Some non-fiction graphic novels could be great too. Awesome one on the Redwoods and a great one on Satchel Paige from my memory.
    Happy Reading!

    • http://www.buildingcathedrals.com Katrina

      Thanks for the discussion on graphic novels, ladies, this is very helpful – I plan to check out the website mentioned above. I grew up with my mom telling me that comic books were rubbish, and because I was a girl this wasn’t ever an issue – I think that I’ve subconsciously adapted this view, but my attitude is totally unfounded because I haven’t spent any real time reading through them myself. Thanks for challenging me!

  • Mrs Gregory

    Rosemary Sutcliff has great historical fiction (like the Saxon invasion of England in the Shining Company). Gary Paulsen is also one boys love…and non-frufy girls. I have no idea how to spell frufy.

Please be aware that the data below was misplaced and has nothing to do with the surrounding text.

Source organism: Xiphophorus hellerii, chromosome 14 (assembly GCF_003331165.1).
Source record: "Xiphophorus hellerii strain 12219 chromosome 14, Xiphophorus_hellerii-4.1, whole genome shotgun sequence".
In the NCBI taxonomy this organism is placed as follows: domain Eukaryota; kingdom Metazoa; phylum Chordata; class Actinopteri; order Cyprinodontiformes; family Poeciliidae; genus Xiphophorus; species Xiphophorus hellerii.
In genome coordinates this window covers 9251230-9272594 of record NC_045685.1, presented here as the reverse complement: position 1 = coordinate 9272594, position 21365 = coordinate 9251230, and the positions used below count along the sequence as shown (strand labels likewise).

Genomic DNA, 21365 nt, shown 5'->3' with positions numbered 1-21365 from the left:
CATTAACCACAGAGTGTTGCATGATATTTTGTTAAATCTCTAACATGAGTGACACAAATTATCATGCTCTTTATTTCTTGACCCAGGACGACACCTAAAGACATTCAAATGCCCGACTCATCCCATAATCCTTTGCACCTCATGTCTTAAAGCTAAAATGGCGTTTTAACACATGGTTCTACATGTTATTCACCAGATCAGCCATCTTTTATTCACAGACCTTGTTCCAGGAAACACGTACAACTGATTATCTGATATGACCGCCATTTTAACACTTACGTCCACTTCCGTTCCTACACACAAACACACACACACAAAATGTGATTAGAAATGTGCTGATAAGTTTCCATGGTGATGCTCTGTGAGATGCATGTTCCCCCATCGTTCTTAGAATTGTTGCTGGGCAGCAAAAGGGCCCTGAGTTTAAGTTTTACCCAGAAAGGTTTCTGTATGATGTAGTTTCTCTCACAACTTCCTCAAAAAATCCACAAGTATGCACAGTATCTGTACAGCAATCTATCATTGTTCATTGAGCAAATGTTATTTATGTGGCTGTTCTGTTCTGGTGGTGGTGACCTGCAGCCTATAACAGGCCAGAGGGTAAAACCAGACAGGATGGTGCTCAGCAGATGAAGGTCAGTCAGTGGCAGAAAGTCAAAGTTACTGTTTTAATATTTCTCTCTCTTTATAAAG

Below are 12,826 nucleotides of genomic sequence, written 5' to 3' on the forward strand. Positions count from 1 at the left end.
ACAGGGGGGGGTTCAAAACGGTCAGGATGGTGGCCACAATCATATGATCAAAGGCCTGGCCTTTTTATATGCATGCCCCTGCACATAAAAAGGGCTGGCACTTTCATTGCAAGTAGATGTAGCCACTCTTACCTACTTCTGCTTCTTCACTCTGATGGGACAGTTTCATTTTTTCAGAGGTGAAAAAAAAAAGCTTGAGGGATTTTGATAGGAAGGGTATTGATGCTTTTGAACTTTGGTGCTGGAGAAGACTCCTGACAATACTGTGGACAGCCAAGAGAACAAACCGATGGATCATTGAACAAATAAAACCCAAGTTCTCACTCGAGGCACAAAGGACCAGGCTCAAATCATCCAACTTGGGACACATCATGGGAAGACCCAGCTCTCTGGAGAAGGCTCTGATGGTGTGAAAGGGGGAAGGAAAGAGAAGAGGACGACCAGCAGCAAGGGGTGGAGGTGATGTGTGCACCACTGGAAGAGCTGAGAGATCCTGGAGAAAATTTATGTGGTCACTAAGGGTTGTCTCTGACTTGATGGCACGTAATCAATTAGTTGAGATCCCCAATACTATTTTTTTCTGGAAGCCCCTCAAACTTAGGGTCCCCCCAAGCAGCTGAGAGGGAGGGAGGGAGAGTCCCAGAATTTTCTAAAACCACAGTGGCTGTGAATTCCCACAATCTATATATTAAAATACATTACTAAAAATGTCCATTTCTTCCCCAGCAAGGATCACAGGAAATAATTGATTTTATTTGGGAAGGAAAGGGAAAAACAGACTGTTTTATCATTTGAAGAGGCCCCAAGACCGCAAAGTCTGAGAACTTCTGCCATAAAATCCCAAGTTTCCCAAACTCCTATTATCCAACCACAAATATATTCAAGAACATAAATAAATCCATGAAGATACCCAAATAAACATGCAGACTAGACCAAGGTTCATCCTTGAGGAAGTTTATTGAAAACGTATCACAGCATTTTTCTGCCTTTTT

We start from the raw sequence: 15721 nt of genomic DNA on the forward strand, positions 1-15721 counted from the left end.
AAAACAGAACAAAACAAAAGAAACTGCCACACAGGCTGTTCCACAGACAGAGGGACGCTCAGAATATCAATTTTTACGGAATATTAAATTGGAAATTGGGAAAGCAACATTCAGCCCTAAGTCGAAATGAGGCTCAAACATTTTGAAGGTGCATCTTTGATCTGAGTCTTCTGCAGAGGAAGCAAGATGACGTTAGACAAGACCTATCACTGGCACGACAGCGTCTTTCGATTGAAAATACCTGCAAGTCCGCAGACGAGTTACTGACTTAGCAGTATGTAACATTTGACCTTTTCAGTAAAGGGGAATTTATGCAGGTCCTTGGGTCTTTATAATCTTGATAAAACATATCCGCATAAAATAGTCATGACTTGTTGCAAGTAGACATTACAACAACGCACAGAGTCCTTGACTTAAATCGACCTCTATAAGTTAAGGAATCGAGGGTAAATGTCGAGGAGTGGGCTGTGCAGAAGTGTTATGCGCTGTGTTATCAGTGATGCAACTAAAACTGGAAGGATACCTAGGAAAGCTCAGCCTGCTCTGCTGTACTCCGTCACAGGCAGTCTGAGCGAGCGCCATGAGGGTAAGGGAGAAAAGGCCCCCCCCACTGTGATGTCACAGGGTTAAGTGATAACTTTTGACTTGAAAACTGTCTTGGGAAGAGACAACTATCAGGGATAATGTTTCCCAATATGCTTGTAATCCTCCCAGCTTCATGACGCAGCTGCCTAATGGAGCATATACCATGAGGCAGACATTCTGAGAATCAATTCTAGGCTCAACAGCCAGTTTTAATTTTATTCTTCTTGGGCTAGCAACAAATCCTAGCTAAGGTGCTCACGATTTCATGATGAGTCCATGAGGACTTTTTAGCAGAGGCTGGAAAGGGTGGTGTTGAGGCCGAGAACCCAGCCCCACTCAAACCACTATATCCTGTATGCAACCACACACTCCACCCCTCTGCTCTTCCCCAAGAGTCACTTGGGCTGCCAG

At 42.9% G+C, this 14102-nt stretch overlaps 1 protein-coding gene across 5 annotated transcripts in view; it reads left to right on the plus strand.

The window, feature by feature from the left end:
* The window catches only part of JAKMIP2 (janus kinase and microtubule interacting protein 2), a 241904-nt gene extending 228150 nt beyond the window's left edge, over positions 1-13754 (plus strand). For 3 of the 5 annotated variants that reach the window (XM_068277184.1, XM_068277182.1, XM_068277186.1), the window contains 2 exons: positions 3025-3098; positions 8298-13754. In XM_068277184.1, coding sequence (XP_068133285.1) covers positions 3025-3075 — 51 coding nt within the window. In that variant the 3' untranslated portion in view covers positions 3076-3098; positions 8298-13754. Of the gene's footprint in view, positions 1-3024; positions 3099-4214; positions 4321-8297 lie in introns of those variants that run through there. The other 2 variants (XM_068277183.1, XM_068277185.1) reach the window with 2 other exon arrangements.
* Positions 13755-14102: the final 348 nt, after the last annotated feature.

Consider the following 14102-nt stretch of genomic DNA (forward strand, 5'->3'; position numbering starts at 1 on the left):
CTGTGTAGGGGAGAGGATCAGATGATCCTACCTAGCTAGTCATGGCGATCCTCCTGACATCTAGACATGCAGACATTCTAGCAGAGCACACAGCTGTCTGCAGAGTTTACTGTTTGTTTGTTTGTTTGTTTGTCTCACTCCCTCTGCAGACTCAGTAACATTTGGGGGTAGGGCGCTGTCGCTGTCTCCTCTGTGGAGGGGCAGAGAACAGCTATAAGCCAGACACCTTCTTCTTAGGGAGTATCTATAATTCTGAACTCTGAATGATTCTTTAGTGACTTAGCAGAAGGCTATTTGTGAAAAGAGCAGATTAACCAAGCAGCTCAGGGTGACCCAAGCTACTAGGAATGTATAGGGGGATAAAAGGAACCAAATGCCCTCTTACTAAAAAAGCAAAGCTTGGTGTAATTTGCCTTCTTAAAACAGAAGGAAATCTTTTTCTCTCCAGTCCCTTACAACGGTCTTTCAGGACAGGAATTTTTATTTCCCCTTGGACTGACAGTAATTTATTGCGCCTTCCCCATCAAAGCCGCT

• http://www.buildingcathedrals.com Mary Alice

    Mary is loving Sideways Stories from the Wayside School right now, and even though she is not a boy, a book that makes kids laugh out loud is probably great for either gender!

  • Elisabeth

    The Mrs. Piggle-Wiggle books are hilarious. And Susan Cooper’s The Dark Is Rising series is excellent (Arthurian fantasy).

  • http://thisaintthelyceum.org Kelly Mantoan

    Sorry to jump back to graphic novels, but I would add that my 8 year old loves the original Tintin comics. They have lots of dialogue and exciting stories that take place all over the globe. The 2011 movie of the same name is based on some of these stories. The original comics were published from 1929-1970, with the majority released in the thirties through fifties. All my kids would gravitate towards the comics if I let them, however I usually only allow comics and the majority of graphic novels on the months we are off school.